Action potentials (APs), via the transverse axial tubular system (TATS), synchronously trigger uniform Ca2+ release throughout the cardiomyocyte. In heart failure (HF), TATS structural remodeling occurs, leading to asynchronous Ca2+ release across the myocyte and contributing to contractile dysfunction. In cardiomyocytes from failing rat hearts, we documented the presence of TATS elements which failed to propagate AP and displayed spontaneous electrical activity; the consequence for Ca2+ release remained, however, unsolved. Recentlly, we develop an imaging method to simultaneously assess TATS electrical activity and local Ca2+ release. In HF cardiomyocytes, sites where T-tubules fail to conduct AP show a slower and reduced local Ca2+ transient compared with regions with electrically coupled elements. It is concluded that TATS electrical remodeling is a major determinant of altered kinetics, amplitude, and homogeneity of Ca2+ release in HF. Moreover, spontaneous depolarization events occurring in failing T-tubules can trigger local Ca2+ release, resulting in Ca2+ sparks. The occurrence of tubule-driven depolarizations and Ca2+ sparks may contribute to the arrhythmic burden in heart failure. This research provides the first description to our knowledge of these novel proarrhythmogenic events that could help guide future therapeutic strategies.
Optical control of the whole heart activity
Optogenetics has provided new insights into cardiovascular research, leading to new methods for cardiac pacing, resynchronization therapy and cardioversion. Although these interventions have clearly demonstrated the feasibility of cardiac manipulation, current optical stimulation strategies do not take into account cardiac wave dynamics in real time. Here, we developed an all-optical platform complemented by integrated, newly developed software to monitor and control electrical activity in intact mouse hearts. The system combined a wide-field mesoscope with a digital projector for optogenetic activation. Cardiac functionality could be manipulated either in free-run mode with sub-millisecond temporal resolution or in a closed-loop fashion: a tailored hardware and software platform allowed real-time intervention capable of reacting within 2 ms. The methodology was applied to restore normal electrical activity after atrioventricular block, by triggering the ventricle in response to optically mapped atrial activity with appropriate timing. Real-time intra-ventricular manipulation of the propagating electrical wavefront was also demonstrated, opening the prospect for real-time resynchronization therapy and cardiac defibrillation. Furthermore, the closed-loop approach can be applied to simulate a re-entrant circuit across ventricle demonstrating the capability of our system to manipulate heart conduction with high versatility even towards arrhythmogenic conditions. The development of this innovative optical methodology provides the first proof-of-concept that a real-time optical-based stimulation can control cardiac rhythm in normal and abnormal conditions, promising a new approach for the investigation of the (patho)physiology of the heart.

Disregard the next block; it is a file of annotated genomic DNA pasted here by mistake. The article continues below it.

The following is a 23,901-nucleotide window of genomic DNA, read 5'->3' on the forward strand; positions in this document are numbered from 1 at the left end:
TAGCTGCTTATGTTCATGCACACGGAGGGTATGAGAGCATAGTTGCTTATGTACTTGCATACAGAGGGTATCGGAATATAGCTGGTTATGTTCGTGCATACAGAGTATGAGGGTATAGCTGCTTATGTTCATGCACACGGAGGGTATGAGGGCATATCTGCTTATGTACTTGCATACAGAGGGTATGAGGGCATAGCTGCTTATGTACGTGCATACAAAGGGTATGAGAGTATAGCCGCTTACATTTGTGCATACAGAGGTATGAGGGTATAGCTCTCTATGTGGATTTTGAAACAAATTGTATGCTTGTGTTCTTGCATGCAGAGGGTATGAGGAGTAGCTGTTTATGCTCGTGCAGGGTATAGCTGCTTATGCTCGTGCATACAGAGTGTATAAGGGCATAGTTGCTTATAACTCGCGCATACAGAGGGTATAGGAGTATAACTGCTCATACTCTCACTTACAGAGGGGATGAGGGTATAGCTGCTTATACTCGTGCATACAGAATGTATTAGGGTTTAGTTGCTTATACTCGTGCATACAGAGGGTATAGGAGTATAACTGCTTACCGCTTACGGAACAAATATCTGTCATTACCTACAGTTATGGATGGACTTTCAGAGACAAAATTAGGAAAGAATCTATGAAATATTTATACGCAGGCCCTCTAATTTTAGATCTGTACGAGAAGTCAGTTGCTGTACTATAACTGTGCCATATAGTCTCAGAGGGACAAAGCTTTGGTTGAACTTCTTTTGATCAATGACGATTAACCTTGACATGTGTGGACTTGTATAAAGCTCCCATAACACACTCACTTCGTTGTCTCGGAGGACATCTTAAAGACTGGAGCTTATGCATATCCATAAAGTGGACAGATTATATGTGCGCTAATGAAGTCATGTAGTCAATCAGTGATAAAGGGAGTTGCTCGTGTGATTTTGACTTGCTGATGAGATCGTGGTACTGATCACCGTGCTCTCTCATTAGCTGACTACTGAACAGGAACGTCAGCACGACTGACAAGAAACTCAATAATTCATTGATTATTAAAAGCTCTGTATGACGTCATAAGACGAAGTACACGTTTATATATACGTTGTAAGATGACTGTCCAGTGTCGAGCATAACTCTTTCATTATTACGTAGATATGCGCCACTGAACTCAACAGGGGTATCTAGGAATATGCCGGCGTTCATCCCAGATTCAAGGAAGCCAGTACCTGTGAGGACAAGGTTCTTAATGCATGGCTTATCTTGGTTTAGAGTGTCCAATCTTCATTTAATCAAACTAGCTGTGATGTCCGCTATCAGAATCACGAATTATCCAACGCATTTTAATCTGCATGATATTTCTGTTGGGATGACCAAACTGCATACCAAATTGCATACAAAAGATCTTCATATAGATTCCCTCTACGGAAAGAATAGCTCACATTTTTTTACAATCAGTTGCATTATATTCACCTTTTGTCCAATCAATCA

Whole heart cytoarchitecture at micron-scale resolution
NEW RESEARCH ACTIVITY!
Both genetic and non-genetic cardiac diseases are often characterized by cardiac remodeling processes that cause alterations in electrical conduction and electro-mechanical dysfunction that lead to the development of arrhythmias. Predictive models of these alterations are based on non-integrated and low-resolution information. In this project, we combine advances in high-resolution optical microscopy, tissue clearing and immunostaining to reconstruct the three-dimensional organization of the cardiac conduction system in the whole mouse heart. We exploit the advantages of two-photon microscopy in terms of high contrast and resolution deep within tissue. A custom-made software for cytoarchitectonic analysis is used to identify cells and the alignment of myofilaments in three dimensions defining the conduction pathway of action potential propagation at intercellular level. This innovative experimental approach will allow to dissect the morphological causes leading to electro-mechanical dysfunction.